Updated on September 23, 2022
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WEDNESDAY, Nov. 12, 2003 (HealthDayNews) -- When researchers in Delaware saw diabetic patients shed pounds on a high-fat, carbohydrate-restricted diet, they decided to try it on a group of obese patients with heart disease.
The regime -- very similar to the controversial Atkins Diet -- yielded some encouraging results. By filling up on high-fat foods and cutting out starches entirely, the heart patients lost an average of 5 percent of their body weight over the six-week study, according to findings published Nov. 11 in the Mayo Clinic Proceedings.
What's more, the patients did not see measurable increases in their blood-fat levels.
Although the researchers say further study is needed, they believe the results help substantiate the high-fat, low-carb diet made popular by the late Dr. Robert Atkins.
"Low and behold, we ended up with something very close to what Dr. Atkins had been saying for years," says Dr. James H. Hays, the endocrinologist and researcher who led the study at Christiana Care Health Services in Wilmington, Del.
Recent studies show the Atkins approach is effective for short-term weight loss. A key question is whether the diet will achieve results over a longer period of time while avoiding a harmful buildup of artery-clogging fat that could boost patients' risk for cardiovascular disease.
Hays is heartened by the diet's positive results with two other groups of patients who were tracked for longer periods of time. They included women with polycystic ovary syndrome, a hormonal condition, and people with reactive hypoglycemia, whose blood sugar drops after a meal.
Those with polycystic ovary syndrome lost 14.3 percent of their total body weight over 24 weeks. Reactive hypoglycemia patients dropped 19.9 percent of total body weight over a year. Neither group showed any significant change in blood-fat levels, Hays says.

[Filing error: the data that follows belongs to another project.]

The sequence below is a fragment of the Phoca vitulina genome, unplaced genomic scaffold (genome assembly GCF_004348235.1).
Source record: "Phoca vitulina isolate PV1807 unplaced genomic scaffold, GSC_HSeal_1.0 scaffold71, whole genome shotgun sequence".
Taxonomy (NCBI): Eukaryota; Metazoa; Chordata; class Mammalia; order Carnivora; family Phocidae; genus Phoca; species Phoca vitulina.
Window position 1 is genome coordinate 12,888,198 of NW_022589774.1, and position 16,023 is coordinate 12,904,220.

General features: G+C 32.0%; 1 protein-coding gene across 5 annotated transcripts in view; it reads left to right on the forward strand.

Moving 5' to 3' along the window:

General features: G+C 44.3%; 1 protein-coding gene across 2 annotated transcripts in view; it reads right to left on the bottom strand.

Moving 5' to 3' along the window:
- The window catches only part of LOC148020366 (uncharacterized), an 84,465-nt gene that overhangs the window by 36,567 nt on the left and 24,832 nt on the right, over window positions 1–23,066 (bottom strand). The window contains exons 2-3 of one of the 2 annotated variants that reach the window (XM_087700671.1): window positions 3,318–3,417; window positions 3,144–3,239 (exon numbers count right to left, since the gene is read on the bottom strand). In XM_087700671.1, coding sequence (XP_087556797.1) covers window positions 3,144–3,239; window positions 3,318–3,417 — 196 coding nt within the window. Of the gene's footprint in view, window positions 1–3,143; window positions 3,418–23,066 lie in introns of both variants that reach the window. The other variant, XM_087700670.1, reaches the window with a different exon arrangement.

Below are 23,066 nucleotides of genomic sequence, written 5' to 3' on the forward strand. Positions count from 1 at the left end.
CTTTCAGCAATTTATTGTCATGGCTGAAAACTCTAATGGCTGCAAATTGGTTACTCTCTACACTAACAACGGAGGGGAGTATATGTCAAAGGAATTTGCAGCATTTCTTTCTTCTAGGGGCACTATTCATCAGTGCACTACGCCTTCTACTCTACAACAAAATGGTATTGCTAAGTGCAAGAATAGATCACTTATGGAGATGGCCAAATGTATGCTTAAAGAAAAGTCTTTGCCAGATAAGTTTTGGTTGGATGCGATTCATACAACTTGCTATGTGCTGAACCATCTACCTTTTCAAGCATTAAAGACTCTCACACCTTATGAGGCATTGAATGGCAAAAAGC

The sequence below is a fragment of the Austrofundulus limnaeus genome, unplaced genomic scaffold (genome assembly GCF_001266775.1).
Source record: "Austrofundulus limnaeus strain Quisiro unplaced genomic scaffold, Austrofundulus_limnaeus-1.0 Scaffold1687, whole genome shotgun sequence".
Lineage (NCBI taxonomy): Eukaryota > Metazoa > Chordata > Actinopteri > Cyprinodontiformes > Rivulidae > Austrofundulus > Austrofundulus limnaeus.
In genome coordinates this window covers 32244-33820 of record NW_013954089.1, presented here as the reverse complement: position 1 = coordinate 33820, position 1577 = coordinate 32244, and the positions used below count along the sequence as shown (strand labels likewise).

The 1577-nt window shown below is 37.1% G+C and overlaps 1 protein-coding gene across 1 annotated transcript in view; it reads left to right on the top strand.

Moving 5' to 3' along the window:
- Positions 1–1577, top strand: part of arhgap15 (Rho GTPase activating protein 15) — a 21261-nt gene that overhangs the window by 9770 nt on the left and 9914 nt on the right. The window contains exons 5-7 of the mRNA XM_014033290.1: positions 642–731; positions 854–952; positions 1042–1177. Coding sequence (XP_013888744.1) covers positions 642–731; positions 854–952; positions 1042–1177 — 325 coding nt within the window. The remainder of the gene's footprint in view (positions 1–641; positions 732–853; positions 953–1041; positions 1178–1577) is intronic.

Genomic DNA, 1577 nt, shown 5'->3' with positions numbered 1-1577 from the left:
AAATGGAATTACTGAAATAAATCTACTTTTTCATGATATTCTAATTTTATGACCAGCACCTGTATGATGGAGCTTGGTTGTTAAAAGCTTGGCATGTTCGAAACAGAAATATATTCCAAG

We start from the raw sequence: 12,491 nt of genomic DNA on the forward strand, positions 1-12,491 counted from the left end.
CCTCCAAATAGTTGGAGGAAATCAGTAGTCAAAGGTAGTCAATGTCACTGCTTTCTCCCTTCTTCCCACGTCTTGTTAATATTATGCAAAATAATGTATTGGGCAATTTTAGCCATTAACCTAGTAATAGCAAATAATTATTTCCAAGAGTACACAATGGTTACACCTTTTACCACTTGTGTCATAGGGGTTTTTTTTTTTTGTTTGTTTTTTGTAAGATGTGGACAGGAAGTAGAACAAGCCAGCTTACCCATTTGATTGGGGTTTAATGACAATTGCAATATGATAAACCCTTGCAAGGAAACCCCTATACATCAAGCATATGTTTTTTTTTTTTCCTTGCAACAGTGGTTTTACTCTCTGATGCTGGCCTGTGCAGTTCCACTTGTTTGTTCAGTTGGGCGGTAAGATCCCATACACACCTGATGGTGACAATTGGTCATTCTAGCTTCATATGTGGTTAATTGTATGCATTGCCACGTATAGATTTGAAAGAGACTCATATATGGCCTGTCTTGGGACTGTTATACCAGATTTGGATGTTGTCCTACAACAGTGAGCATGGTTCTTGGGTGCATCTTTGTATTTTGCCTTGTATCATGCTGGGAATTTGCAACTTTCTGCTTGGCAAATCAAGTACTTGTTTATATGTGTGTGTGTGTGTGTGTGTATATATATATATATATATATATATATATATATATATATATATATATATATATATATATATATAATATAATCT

In an editorial published in the same issue, Dr. Gerald Gau of the Mayo Clinic's Division of Cardiovascular Diseases expresses concern about the long-term cardiovascular risk of the diet. Still, he recommends researchers "keep an open mind regarding the role of the Atkins diet and continue to study its metabolic effects."
Hays' study focused on a relatively small sample of patients -- just 17 men and six women with atherosclerotic heart disease. All were obese and had been treated with cholesterol-lowering medications before entering the trial. Patients with diabetes were excluded.
Participants were asked to get half their daily calories from saturated fat, primarily red meat and cheese. Fresh fruit and non-starchy vegetables were allowed in restricted amounts, but starches were strictly forbidden.
The researchers don't know exactly how many calories patients consumed because participants were not required to precisely record their fruit and vegetable intake. The scientists estimate each meal contained at least 600 calories for a total daily intake of 1,800 calories. Almost all of the weight loss resulted from reduced caloric consumption, they believe.
Overall, the diet resulted in decreases in weight and body fat and participants kept blood-fat levels in check, the study found.
Not everyone will be persuaded by the results of the study, Hays says. "It's very small, it's very short and it's uncontrolled," he concedes.
Amy Joy Lanou, nutrition director at the Physicians Committee for Responsible Medicine, is among the skeptics. "I'd be very interested to see what happens with these individuals if the study was taken out over a year," she says.
The committee recently called on a U.S. advisory panel to warn the public about the dangers of high-protein, low-carb diets -- including the risk for cardiovascular disease -- in its next update of federal dietary guidelines.
Lanou advises people concerned about their weight to consider a diet proven to be safe and effective over a longer period of time. "We do know that choosing a plant-based diet will result in better health as well as weight loss," she says.
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